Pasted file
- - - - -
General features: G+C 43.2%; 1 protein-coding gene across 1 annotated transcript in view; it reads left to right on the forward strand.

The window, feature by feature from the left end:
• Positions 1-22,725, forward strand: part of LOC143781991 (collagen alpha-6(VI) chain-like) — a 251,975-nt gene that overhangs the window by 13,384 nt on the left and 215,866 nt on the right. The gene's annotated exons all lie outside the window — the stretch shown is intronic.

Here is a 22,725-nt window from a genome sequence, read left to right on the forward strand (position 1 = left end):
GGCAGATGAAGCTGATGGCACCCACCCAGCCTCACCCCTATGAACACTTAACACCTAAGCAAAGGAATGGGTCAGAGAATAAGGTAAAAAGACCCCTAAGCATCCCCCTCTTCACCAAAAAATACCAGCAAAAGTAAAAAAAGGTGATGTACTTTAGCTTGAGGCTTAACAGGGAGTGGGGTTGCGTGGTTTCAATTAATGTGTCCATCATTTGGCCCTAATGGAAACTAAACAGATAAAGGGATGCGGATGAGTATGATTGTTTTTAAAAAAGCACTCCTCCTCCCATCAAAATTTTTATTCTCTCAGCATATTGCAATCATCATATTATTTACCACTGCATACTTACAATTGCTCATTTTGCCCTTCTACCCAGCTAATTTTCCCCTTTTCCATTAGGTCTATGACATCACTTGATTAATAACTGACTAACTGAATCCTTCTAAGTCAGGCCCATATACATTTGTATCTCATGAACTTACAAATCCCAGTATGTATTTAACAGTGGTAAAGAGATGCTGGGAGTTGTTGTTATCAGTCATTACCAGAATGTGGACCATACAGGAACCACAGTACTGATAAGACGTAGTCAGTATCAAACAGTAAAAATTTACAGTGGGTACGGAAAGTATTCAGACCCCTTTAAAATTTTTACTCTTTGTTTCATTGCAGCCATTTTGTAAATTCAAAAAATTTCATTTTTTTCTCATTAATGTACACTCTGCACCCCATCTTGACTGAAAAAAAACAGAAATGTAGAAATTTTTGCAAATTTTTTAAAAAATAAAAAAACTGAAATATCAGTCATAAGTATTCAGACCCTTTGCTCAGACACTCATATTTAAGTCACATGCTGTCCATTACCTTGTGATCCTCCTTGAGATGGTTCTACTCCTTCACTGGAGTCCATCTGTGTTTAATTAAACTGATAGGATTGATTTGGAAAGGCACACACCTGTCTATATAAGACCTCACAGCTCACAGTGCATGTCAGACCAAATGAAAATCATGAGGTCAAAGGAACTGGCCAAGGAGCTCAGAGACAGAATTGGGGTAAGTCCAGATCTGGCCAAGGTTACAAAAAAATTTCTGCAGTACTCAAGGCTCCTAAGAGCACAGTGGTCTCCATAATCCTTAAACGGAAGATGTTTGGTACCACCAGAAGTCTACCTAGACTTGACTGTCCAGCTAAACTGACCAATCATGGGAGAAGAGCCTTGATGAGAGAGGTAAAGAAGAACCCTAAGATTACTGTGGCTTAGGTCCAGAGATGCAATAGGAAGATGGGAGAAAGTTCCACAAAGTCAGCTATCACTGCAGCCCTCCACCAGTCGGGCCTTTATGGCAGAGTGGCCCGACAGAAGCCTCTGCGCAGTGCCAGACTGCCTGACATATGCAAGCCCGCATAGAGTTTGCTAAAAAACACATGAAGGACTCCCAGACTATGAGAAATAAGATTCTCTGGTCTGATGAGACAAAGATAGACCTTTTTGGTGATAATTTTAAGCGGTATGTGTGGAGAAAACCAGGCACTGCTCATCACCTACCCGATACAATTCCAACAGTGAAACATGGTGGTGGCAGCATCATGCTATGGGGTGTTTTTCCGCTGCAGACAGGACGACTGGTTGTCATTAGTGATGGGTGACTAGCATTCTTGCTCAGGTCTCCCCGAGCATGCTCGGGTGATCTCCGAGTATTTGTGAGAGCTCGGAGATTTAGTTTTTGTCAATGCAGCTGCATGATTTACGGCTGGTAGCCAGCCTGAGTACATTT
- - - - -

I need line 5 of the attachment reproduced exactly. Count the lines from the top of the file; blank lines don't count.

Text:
GGCAGATGAAGCTGATGGCACCCACCCAGCCTCACCCCTATGAACACTTAACACCTAAGCAAAGGAATGGGTCAGAGAATAAGGTAAAAAGACCCCTAAGCATCCCCCTCTTCACCAAAAAATACCAGCAAAAGTAAAAAAAGGTGATGTACTTTAGCTTGAGGCTTAACAGGGAGTGGGGTTGCGTGGTTTCAATTAATGTGTCCATCATTTGGCCCTAATGGAAACTAAACAGATAAAGGGATGCGGATGAGTATGATTGTTTTTAAAAAAGCACTCCTCCTCCCATCAAAATTTTTATTCTCTCAGCATATTGCAATCATCATATTATTTACCACTGCATACTTACAATTGCTCATTTTGCCCTTCTACCCAGCTAATTTTCCCCTTTTCCATTAGGTCTATGACATCACTTGATTAATAACTGACTAACTGAATCCTTCTAAGTCAGGCCCATATACATTTGTATCTCATGAACTTACAAATCCCAGTATGTATTTAACAGTGGTAAAGAGATGCTGGGAGTTGTTGTTATCAGTCATTACCAGAATGTGGACCATACAGGAACCACAGTACTGATAAGACGTAGTCAGTATCAAACAGTAAAAATTTACAGTGGGTACGGAAAGTATTCAGACCCCTTTAAAATTTTTACTCTTTGTTTCATTGCAGCCATTTTGTAAATTCAAAAAATTTCATTTTTTTCTCATTAATGTACACTCTGCACCCCATCTTGACTGAAAAAAAACAGAAATGTAGAAATTTTTGCAAATTTTTTAAAAAATAAAAAAACTGAAATATCAGTCATAAGTATTCAGACCCTTTGCTCAGACACTCATATTTAAGTCACATGCTGTCCATTACCTTGTGATCCTCCTTGAGATGGTTCTACTCCTTCACTGGAGTCCATCTGTGTTTAATTAAACTGATAGGATTGATTTGGAAAGGCACACACCTGTCTATATAAGACCTCACAGCTCACAGTGCATGTCAGACCAAATGAAAATCATGAGGTCAAAGGAACTGGCCAAGGAGCTCAGAGACAGAATTGGGGTAAGTCCAGATCTGGCCAAGGTTACAAAAAAATTTCTGCAGTACTCAAGGCTCCTAAGAGCACAGTGGTCTCCATAATCCTTAAACGGAAGATGTTTGGTACCACCAGAAGTCTACCTAGACTTGACTGTCCAGCTAAACTGACCAATCATGGGAGAAGAGCCTTGATGAGAGAGGTAAAGAAGAACCCTAAGATTACTGTGGCTTAGGTCCAGAGATGCAATAGGAAGATGGGAGAAAGTTCCACAAAGTCAGCTATCACTGCAGCCCTCCACCAGTCGGGCCTTTATGGCAGAGTGGCCCGACAGAAGCCTCTGCGCAGTGCCAGACTGCCTGACATATGCAAGCCCGCATAGAGTTTGCTAAAAAACACATGAAGGACTCCCAGACTATGAGAAATAAGATTCTCTGGTCTGATGAGACAAAGATAGACCTTTTTGGTGATAATTTTAAGCGGTATGTGTGGAGAAAACCAGGCACTGCTCATCACCTACCCGATACAATTCCAACAGTGAAACATGGTGGTGGCAGCATCATGCTATGGGGTGTTTTTCCGCTGCAGACAGGACGACTGGTTGTCATTAGTGATGGGTGACTAGCATTCTTGCTCAGGTCTCCCCGAGCATGCTCGGGTGATCTCCGAGTATTTGTGAGAGCTCGGAGATTTAGTTTTTGTCAATGCAGCTGCATGATTTACGGCTGGTAGCCAGCCTGAGTACATTT